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McRoberts hustled hard to get his points.

With 6:15 left in the fourth and an 11-point lead, Kobe Bryant found Steve Blake in the corner for a drained triple. The ball began sticking in one guy's hands less often, and, shockingly enough, the haymaker was finally delivered. Amazing what can happen when everybody does the punching at once, rather than one dude swinging at a time.

4) Josh McRoberts is kind of the American Ronny Turiaf

As we watched the game, Brian made this observation that both encapsulates tonight's performance and why McRoberts feels destined to become the same kind of fan favorite as Ronny a few seasons ago.

Like Ronny, McRoberts never stops moving, which creates both an infectious hustle throughout the team, along with opportunities for himself. Whether cutting to the cup for a slick bounce pass from Kobe or an alley oop from Blake (McBob City!!!), good things came for those who don't sit around and wait. Like Ronny, McRoberts is more of a disruptive defender than a true lockdown artist, but that vigor can go a long way when applied relentlessly. Like Ronny, he's got a flair for big swats, his most emphatic coming at the expense of Amare Stoudemire along the baseline. And like Ronny, he moves the ball well for a big man, allowing him to take part in creating baskets even if he's not doling out the actual assist.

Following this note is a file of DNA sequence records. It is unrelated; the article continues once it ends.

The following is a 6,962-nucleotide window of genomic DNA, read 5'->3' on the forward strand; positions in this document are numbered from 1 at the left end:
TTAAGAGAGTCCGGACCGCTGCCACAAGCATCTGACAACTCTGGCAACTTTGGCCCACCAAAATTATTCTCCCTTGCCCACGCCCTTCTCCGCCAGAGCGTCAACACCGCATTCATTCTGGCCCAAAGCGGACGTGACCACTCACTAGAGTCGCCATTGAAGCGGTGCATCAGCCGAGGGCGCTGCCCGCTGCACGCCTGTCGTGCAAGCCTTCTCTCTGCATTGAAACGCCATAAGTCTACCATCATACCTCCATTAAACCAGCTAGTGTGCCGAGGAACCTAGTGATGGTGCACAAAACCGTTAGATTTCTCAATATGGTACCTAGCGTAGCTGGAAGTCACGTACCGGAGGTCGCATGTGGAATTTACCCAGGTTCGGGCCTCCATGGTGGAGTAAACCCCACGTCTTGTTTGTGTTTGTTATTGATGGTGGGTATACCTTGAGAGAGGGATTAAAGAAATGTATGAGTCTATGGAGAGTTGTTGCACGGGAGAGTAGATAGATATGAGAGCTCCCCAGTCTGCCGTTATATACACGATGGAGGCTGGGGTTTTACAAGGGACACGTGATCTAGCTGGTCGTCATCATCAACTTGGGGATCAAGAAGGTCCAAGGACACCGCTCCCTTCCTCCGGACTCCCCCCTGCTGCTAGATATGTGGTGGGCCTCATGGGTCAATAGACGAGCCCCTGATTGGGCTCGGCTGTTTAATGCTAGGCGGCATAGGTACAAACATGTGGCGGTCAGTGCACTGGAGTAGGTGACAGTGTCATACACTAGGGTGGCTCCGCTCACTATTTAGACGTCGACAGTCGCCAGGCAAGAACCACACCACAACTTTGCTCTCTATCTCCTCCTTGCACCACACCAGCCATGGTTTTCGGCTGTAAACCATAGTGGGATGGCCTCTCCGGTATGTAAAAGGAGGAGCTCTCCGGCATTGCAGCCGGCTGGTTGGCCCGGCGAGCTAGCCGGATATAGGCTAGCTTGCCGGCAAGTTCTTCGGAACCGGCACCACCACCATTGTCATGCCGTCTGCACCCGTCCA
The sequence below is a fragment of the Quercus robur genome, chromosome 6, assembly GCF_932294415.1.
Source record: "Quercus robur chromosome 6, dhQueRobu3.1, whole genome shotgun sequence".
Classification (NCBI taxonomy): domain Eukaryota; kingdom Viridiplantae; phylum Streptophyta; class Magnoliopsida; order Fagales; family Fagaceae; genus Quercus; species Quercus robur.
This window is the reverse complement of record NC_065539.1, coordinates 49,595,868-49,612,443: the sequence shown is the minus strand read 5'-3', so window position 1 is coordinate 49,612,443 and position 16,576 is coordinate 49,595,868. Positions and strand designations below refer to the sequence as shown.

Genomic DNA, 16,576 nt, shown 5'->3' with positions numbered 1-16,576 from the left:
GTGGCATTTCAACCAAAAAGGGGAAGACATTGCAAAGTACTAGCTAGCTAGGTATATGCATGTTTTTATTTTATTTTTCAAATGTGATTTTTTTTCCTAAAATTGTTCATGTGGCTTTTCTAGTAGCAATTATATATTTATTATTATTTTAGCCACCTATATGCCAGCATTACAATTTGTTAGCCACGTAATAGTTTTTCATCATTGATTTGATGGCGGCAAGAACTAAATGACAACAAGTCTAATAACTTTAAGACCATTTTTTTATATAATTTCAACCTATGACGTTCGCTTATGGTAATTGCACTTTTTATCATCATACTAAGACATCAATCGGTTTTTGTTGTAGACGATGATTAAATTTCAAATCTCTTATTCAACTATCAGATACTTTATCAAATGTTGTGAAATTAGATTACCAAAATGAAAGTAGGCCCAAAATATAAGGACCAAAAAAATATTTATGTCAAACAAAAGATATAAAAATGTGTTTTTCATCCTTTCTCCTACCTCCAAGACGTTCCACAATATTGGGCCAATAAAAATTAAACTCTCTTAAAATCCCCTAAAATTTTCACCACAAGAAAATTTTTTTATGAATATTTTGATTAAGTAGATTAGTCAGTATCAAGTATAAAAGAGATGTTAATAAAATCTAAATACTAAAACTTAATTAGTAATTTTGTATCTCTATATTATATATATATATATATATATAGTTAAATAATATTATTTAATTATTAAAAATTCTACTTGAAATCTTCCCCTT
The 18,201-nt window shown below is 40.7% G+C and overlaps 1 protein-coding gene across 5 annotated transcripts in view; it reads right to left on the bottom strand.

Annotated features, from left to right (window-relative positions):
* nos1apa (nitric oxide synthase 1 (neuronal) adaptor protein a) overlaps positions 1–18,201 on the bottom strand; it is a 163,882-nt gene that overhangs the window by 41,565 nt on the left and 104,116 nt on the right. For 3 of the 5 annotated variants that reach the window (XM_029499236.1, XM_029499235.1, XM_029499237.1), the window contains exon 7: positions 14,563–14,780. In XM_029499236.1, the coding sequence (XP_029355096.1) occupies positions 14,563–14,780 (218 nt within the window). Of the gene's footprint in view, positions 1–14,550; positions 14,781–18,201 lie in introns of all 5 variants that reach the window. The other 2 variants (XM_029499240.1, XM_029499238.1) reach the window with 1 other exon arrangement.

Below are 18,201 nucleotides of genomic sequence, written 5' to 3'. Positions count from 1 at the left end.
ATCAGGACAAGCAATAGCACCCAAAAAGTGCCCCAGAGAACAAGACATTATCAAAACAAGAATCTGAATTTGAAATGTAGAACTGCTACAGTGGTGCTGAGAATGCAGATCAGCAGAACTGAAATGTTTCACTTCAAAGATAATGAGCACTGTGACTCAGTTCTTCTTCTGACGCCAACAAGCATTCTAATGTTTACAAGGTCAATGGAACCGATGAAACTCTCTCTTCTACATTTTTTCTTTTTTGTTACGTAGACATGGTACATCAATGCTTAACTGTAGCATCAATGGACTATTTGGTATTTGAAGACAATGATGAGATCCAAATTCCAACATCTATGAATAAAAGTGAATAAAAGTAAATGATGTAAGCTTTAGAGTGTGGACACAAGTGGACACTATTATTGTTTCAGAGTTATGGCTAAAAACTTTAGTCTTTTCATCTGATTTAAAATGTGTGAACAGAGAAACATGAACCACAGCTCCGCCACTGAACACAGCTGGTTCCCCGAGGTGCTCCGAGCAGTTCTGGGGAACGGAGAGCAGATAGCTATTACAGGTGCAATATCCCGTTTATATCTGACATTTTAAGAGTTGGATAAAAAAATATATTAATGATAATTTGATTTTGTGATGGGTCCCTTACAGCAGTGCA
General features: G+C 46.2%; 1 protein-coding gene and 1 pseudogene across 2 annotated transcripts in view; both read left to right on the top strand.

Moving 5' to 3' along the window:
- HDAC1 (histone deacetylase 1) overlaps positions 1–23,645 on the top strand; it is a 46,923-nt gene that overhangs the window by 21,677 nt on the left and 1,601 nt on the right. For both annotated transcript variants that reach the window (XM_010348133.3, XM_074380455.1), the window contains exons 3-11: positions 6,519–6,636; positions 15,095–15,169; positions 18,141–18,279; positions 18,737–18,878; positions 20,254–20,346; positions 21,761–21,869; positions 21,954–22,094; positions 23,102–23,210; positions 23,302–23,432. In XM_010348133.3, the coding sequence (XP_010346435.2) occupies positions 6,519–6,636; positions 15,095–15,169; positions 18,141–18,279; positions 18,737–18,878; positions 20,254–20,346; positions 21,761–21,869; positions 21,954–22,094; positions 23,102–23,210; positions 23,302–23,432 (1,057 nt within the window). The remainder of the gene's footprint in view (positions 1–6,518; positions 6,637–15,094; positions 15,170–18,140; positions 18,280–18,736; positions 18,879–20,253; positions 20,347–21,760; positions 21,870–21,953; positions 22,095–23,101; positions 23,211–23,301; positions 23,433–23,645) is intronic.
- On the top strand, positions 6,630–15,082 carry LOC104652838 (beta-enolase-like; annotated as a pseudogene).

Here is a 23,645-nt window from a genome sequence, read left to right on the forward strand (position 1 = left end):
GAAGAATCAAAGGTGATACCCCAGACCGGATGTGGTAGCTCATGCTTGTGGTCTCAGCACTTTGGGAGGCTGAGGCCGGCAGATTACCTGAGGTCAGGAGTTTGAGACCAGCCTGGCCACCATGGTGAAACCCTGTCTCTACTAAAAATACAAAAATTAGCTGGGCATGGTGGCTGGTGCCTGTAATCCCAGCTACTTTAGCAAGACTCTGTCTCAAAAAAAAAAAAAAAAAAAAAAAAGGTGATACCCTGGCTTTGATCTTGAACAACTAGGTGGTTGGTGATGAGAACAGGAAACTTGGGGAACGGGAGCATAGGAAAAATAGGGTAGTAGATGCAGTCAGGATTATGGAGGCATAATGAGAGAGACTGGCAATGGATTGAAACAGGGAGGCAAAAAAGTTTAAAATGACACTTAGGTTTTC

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Kobe had his way against Landry Fields and any other Knick guarding him.

No word yet on his sideline dancing skills, but either way, McRoberts is off to a nice start filling a fun role for any team.

5) Kobe Bryant REALLY loves to light up the Knicks

Bryant's preferential ground for stomping may be New York (what player doesn't love a showcase at the Garden?), but at the end of the day, he just kinda likes crushing this team. The man's 26.5-point career average against the Knickerbockers entering this game is clearly not a fluke. His evening was a flurry of stutter steps, spins, ball fakes, doubles split and slick footwork. There was even a four-point play on a 31-foot bank shot. In other words, the bag of tricks was emptied.

I'm not saying he didn't force the issue on a few possessions, and his five turnovers were a byproduct of this. But at the same time, dude scored 28 points on just 17 shots, and a few of his passes were straight out of a video game.

I'd be lying if I claimed not to have been entertained.

6) The Knicks take bad defense to a whole new level

They're, like, indescribably bad. In particular, I've never seen a team more oblivious to the idea of monitoring action happening away from the ball. It's as if they received a memo that guarding the baseline was illegal in the new CBA. As Brian tweeted, if Brown coached this team for five minutes, his head would explode.